The next step is snuggling up to Escobar’s top cocaine transporter, Roberto Alcaino (a gravitas-radiating Benjamin Bratt). However, when one of Escobar’s flunkies offers Mazur the pleasure of a “lady of the night,” the high-morals family man declines, improvising himself a faux fiancée.
This drug-culture faux pas necessitates that someone jump in and actually play said fiancée—Mazur’s next partner, rookie federal agent Kathy Ertz (German actress Diane Kruger). These two do a virtual limbo dance under the highly sensitive trust radar of Alcaino and his spitfire wife, Gloria (Elena Anaya).
The finale (which gives new meaning to putting all of one’s eggs in one basket) is reminiscent of the 1970s Robert Redford/Paul Newman caper, “The Sting,” with Cranston’s character still in costume, taking in the chaos and fruits of his labor, post-sting.
Why ‘Infiltrator’ Can’t Touch ‘Breaking Bad’
In “Breaking Bad,” Cranston established his everyman-with-a-deadly-ruthless-inner-freaky-monster persona. It could be argued that “Malcolm in the Middle” set the stage even before that—Cranston’s inherently patriarchal.
To make a long story short, well—that’s exactly what “The Infiltrator” is to “Breaking Bad.” It’s the shorter, film version of a related character arc—mild-mannered family man letting his inner Wildman out of the cage to take down drug dealers, substituting meth for coke, with the latter version generating a slight whiff of been-there-done-that. Either because Cranston’s perhaps (understandably) a little weary of it, or because we are (a bit).
Drug movies, like culinary movies, are a fairly formulaic genre: You’ve got your perennial strip-club scenes, your powder lines on mirrors, your being overcome by a desire to shower by just looking at some of the low-life characters, your threats of “The Godfather,” dead-horse-head-in-bed variety, and your various forms of termination. “The Infiltrator” has it all, but you can’t beat the lye-filled-bathtub-eating-through-the-ceiling corrosiveness of “Breaking Bad.”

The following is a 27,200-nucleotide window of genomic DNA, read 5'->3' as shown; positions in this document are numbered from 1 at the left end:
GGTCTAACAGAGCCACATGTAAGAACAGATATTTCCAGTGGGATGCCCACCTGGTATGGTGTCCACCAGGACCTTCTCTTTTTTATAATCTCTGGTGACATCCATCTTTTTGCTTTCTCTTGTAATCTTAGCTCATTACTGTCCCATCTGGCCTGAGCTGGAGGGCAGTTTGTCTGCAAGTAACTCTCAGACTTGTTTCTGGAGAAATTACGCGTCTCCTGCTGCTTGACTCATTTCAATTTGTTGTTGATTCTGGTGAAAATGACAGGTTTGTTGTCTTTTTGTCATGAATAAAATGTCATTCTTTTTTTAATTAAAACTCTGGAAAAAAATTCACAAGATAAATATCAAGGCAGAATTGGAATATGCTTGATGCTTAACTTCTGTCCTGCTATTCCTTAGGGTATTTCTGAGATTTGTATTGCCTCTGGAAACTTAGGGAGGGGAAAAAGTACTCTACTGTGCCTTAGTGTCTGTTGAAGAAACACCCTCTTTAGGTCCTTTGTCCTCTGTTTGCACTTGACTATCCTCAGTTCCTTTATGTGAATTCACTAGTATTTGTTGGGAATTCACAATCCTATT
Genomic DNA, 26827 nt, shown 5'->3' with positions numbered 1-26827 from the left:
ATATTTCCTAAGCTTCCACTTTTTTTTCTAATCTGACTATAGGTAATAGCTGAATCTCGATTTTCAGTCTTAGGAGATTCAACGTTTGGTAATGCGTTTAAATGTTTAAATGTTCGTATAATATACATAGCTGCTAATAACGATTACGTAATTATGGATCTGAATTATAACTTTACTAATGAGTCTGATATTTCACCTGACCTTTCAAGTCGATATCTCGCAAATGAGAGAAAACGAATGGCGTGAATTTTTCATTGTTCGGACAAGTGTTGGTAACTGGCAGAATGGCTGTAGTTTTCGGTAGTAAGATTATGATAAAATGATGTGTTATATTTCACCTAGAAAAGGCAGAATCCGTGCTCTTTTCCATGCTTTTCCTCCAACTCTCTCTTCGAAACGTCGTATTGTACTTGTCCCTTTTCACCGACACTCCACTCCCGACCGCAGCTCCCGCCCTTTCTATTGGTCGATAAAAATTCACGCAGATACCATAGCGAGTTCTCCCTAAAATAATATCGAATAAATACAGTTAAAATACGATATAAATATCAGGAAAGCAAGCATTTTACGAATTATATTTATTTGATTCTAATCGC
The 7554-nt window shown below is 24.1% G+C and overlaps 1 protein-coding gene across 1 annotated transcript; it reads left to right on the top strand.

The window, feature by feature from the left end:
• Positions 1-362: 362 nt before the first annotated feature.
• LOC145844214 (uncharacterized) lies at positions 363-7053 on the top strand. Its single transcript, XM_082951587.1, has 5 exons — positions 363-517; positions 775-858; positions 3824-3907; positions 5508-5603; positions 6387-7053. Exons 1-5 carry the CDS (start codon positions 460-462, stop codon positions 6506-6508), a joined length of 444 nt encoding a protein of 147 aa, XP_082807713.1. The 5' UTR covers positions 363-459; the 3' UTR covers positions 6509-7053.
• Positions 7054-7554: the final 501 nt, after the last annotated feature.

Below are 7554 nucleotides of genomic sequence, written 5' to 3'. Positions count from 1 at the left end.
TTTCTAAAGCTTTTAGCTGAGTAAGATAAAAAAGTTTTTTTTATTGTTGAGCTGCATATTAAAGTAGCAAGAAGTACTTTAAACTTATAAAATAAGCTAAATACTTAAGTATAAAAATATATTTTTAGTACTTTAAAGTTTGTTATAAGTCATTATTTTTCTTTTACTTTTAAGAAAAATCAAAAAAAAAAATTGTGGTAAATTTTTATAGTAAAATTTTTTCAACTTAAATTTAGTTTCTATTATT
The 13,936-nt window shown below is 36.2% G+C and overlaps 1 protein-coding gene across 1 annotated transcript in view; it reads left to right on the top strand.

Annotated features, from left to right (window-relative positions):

That’s a good thing. You don’t want to beat that.
Speaking of nightmares and the desire to shower, the most outstanding example in this lineup is the all-white-clad, dark-sunglassed money launderer and sexual predator, Javier Ospina—compliments of actor Yul Vazquez.
The scenes between Cranston’s morally upright agent Mazur and Bratt’s sophisticated, warm, deeply loyal Roberto Alcaino, while also drug movie clichés (since they set up primary sources of tension and conflict), also offer a sense of hope, of seeing a tiny flicker of human goodness in the immense, yawning void of human badness.
While “The Infiltrator” offers no drug war solutions (not that it needs to), it does shine a spotlight on the CIA’s covert footprints in and around the Colombian drug world, as well as on cocaine’s role in funding wars.
Ultimately, “The Infiltrator” offers America another chance to look inside itself and recognize that no matter how high a wall you build between America and the countries that supply us with drugs, it’s supply and demand, and until we stop demanding, they’ll continue supplying.
Director: Brad Furman
Cast: Bryan Cranston, John Leguizamo, Diane Kruger, Benjamin Bratt, Amy Ryan, Olympia Dukakis, Yul Vazquez
Running Time: 2 hours, 7 minutes
Release Date: July 13
Rated 3 stars out of 5